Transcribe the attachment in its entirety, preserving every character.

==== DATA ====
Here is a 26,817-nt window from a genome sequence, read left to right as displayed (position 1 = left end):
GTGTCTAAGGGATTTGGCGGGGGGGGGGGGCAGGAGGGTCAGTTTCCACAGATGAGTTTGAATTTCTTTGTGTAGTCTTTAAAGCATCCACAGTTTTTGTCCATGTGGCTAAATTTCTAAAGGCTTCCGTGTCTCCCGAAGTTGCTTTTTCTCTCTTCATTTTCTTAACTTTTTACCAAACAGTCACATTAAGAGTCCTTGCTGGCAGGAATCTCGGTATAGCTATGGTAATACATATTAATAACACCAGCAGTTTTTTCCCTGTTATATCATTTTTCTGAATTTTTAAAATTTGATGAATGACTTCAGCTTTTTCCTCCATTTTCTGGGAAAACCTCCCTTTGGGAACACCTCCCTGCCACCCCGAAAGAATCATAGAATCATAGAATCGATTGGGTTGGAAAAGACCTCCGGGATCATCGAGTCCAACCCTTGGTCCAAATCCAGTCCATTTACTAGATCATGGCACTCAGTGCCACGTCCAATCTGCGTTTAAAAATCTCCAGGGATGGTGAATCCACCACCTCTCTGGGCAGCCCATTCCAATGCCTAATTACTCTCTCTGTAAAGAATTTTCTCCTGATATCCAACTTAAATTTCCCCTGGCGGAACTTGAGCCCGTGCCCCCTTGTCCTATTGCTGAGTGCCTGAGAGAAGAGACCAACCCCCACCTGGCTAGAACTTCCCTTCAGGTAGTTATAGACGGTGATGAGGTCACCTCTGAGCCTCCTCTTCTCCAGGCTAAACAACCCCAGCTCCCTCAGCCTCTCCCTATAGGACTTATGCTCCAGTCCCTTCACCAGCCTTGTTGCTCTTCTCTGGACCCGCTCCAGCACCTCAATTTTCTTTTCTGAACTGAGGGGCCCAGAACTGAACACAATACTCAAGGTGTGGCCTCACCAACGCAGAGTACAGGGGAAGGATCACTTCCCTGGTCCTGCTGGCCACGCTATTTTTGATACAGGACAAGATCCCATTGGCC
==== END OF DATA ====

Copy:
Here is a 26,817-nt window from a genome sequence, read left to right as displayed (position 1 = left end):
GTGTCTAAGGGATTTGGCGGGGGGGGGGGGCAGGAGGGTCAGTTTCCACAGATGAGTTTGAATTTCTTTGTGTAGTCTTTAAAGCATCCACAGTTTTTGTCCATGTGGCTAAATTTCTAAAGGCTTCCGTGTCTCCCGAAGTTGCTTTTTCTCTCTTCATTTTCTTAACTTTTTACCAAACAGTCACATTAAGAGTCCTTGCTGGCAGGAATCTCGGTATAGCTATGGTAATACATATTAATAACACCAGCAGTTTTTTCCCTGTTATATCATTTTTCTGAATTTTTAAAATTTGATGAATGACTTCAGCTTTTTCCTCCATTTTCTGGGAAAACCTCCCTTTGGGAACACCTCCCTGCCACCCCGAAAGAATCATAGAATCATAGAATCGATTGGGTTGGAAAAGACCTCCGGGATCATCGAGTCCAACCCTTGGTCCAAATCCAGTCCATTTACTAGATCATGGCACTCAGTGCCACGTCCAATCTGCGTTTAAAAATCTCCAGGGATGGTGAATCCACCACCTCTCTGGGCAGCCCATTCCAATGCCTAATTACTCTCTCTGTAAAGAATTTTCTCCTGATATCCAACTTAAATTTCCCCTGGCGGAACTTGAGCCCGTGCCCCCTTGTCCTATTGCTGAGTGCCTGAGAGAAGAGACCAACCCCCACCTGGCTAGAACTTCCCTTCAGGTAGTTATAGACGGTGATGAGGTCACCTCTGAGCCTCCTCTTCTCCAGGCTAAACAACCCCAGCTCCCTCAGCCTCTCCCTATAGGACTTATGCTCCAGTCCCTTCACCAGCCTTGTTGCTCTTCTCTGGACCCGCTCCAGCACCTCAATTTTCTTTTCTGAACTGAGGGGCCCAGAACTGAACACAATACTCAAGGTGTGGCCTCACCAACGCAGAGTACAGGGGAAGGATCACTTCCCTGGTCCTGCTGGCCACGCTATTTTTGATACAGGACAAGATCCCATTGGCC